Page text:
Day 3 ends up being the worst day of the trek. I leave Paine Grande in fairly good spirits, hoping the previous day’s good weather will hold up, which it does for a bit, before clouding over in the late morning. To start out, it’s a relatively easy hike over flat land to Campamento Italiano, although the rains have left a lot of mud on the path, and as this part of the park is less rocky than the path along Lago Grey, the mud is hard to avoid.
Italiano is at the foot of one of the gems of the W, the French Valley. I’m planning on leaving my big bag at the camp and hiking the out-and-back to the mirador atop the French Valley with just my camera gear.
There’s a small hitch in my plans. There’s a rope across the path up the French Valley, and a sign saying the path is closed.
That’s about as big a kick in a gut as I can take right now. This is one of the two top sights of the W trek – one of the biggest reasons I’ve traveled to the far end of the world, and it’s closed. This is my only day to see it, and anyway the weather isn’t getting any better. I sit for a bit in the rain and think about what to do next. There’s a ranger station, but it’s unattended. Plenty of other people have left their bags here to go up the valley at least part way. I decide to do the same.
There’s no real danger for some distance past the sign. The path goes uphill and winds between dozens of large stones and boulders, but even if the path itself can be a little tricky to follow, the brightly painted trail markings are impossible to miss. As you gain elevation, even in the bad weather, you can look out over the bottom of the French Glacier. Eventually as the path turns into the woods, snow starts to accumulate. Now the path is easier to follow in the trees, but there are slick rocks, and narrow footbridges made of planks or logs over gullies and ditches. Turning an ankle here would be very easy. I know that two big German guys that have been hiking about at my pace all day are a little bit ahead of me. Nearing the approach to the mirador, which is really really closed, I meet an Australian couple coming back and confirm that the Germans are still ahead of me. About 10 minutes later, I meet them on their way back, and they tell me that there’s not much to see ahead anyway. For some reason I don’t turn around with them, and keep heading upwards for about five minutes, before I consider my situation.
It has taken too long to realize that with the Germans heading back, I’m the last one on the trail. I doubt very much anyone would have come up behind me at this hour. I’m alone on a closed trail that is covered in snow and slush, and more snow is coming down with every step I take up. The mirador is closed and there’s nothing to see anyway. If I bust an ankle or hit my head on the way down, nobody will be looking for me, and I will spend the night on the mountain alone without tent or sleeping bag. I could die. I turn around perhaps 4/5ths of the way to the top, probably 5 to 10 minutes after the Germans headed back.
I walk carefully but I can feel my heart pounding as I realize I’ve put myself in a stupid situation. On the way back I do not see anyone else, so I was right in assuming I was the last one up the valley. After a miserable descent through snow and sleet, with slush seeping into my shoes, I finally reach the last rocky scramble near the bottom and return to Campamento Italiano. Relieved, I finish the rest of my lunch at a shelter (Italiano is low enough that the snow has given way to rain), pick up my bag, and set off for Refugio Cuernos, still another 2.5 hours away.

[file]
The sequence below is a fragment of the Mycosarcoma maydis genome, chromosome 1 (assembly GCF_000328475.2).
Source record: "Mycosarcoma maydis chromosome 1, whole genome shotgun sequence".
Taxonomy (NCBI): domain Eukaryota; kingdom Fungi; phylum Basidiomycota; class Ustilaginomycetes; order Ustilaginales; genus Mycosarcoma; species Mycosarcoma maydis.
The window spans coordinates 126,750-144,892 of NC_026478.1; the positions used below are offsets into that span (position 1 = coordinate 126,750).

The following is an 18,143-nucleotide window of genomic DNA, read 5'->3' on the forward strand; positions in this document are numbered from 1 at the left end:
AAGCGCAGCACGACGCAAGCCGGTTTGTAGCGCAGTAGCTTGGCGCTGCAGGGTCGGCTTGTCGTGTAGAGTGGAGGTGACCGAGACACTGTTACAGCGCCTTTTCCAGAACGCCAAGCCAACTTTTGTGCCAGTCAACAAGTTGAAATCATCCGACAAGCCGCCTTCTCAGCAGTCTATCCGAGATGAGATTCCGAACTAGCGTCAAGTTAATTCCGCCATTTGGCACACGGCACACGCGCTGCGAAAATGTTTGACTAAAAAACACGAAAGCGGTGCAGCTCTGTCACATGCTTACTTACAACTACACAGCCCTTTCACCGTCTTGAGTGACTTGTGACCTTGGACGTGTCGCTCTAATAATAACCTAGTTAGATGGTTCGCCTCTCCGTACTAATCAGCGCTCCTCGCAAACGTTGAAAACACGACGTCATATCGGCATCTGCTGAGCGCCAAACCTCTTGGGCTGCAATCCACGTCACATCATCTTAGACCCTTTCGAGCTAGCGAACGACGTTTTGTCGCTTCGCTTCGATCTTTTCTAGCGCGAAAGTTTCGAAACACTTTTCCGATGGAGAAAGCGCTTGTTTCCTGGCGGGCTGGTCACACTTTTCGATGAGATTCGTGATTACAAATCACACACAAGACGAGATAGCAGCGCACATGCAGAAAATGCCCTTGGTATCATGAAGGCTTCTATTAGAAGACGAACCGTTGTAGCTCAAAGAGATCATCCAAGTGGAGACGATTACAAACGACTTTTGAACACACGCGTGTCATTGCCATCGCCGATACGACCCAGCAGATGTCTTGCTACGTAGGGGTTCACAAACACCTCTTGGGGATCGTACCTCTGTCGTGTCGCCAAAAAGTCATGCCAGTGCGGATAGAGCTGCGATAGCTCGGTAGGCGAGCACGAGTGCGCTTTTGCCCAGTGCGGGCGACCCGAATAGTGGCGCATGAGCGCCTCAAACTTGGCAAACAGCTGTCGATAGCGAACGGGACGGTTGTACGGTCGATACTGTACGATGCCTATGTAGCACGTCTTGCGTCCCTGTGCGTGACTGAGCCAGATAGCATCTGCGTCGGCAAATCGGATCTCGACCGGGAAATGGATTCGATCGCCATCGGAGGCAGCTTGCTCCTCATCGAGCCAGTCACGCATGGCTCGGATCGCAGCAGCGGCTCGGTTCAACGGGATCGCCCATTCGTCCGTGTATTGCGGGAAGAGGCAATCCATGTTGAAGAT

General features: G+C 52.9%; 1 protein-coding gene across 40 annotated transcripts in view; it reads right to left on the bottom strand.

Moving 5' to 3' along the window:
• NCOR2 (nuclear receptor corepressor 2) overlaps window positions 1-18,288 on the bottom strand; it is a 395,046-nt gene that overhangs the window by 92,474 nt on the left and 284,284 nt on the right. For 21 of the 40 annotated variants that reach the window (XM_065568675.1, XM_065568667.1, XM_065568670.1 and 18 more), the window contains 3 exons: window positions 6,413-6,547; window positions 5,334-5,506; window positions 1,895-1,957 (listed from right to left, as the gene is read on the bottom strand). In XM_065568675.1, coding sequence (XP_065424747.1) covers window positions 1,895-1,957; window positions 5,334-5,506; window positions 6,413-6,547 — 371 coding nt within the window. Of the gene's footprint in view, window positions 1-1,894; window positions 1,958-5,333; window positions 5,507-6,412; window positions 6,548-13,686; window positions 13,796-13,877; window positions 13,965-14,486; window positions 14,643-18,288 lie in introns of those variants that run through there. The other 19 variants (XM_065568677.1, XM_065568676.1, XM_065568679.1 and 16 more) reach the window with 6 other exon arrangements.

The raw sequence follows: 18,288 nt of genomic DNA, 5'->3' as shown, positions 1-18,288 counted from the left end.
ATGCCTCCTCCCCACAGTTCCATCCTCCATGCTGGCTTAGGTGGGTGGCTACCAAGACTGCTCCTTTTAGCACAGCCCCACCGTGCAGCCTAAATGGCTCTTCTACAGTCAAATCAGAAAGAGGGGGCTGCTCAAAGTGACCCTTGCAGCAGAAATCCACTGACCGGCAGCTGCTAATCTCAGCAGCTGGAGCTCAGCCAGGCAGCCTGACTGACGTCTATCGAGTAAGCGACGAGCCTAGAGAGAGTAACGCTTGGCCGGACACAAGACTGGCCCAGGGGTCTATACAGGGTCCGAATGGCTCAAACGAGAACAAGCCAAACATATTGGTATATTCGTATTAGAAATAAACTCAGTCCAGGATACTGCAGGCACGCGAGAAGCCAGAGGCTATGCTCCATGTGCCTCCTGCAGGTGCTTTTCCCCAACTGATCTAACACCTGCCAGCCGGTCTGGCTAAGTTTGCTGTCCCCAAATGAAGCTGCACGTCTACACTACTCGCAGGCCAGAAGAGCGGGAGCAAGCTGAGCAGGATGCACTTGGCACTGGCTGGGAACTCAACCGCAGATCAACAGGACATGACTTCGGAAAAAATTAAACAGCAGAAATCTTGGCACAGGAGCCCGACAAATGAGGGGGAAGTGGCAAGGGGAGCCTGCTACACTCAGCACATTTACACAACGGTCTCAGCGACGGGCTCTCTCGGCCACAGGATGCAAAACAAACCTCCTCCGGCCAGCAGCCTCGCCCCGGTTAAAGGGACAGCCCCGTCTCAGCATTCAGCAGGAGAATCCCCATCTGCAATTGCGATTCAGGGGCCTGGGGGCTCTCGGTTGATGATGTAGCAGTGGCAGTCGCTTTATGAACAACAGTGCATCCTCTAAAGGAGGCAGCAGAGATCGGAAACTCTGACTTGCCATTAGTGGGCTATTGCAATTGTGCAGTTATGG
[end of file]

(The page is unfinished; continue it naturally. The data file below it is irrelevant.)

The first stretch coming out of Italiano is not difficult terrain in terms of steepness, but it’s incredibly muddy and I’m already fairly soaked from the valley. At some parts of the path there’s no way forward but just sticking a foot in a puddle to get around. I hit the halfway point of the trail in what I thought was decent time; but the second half seemed to take forever. At some points I was worried that I had somehow missed the refugio, but eventually I saw it impossibly far away down the shoreline. Maybe the markings are off because other people I talked to expressed the same view, although it was more likely the miserable weather was taking its toll on my psyche by that point in the afternoon. I barely stop to admire the stark but stunning rocky beaches on the shores of Lago Nordenskjold in my rush to get inside and finally dry off.
Unlike the refugios of the two previous nights, the small refugio Cuernos has two major problems. It is jam-packed with humans, and it is out of beer. Everyone who wisely skipped the French Valley has already staked out all the spots to dry things by the one stove in the living quarters, and more importantly to me at the moment, they have completely depleted the supply of Cerveza Austral. Cold, soaked, exhausted, wincing with every movement of my right knee, and with a sharp pain in my shoulder from my bag, I ration out one of my remaining Guatemalan 800mg ibuprofen tabs and down it with a carton of wine.
I feel much better.
Cuernos also ends up being the most social of the refugios. It’s cramped, so one conversation often spills over to another one, and the fact that I am drinking a liter of wine from a box makes it pretty easy to socialize. There’s a group of Basque kayakers who are paddling around Patagonia; they are easy to spot because they are stitching together a Basque flag at their dinner table. There’s three teachers from the states who I had spoken with the day before at Paine Grande. There’s actually a couple of girls from Chicago around. Learning I lesson from the beer outage, I keep an eye on the boxes of wine, and when they’re down to five boxes, I pick up another one, although to be fair I split most of this one. Eventually it’s time to crash in one of the packed dorm rooms – 12 beds, stacked three high, but the exhaustion and wine mean that sleep comes very quickly.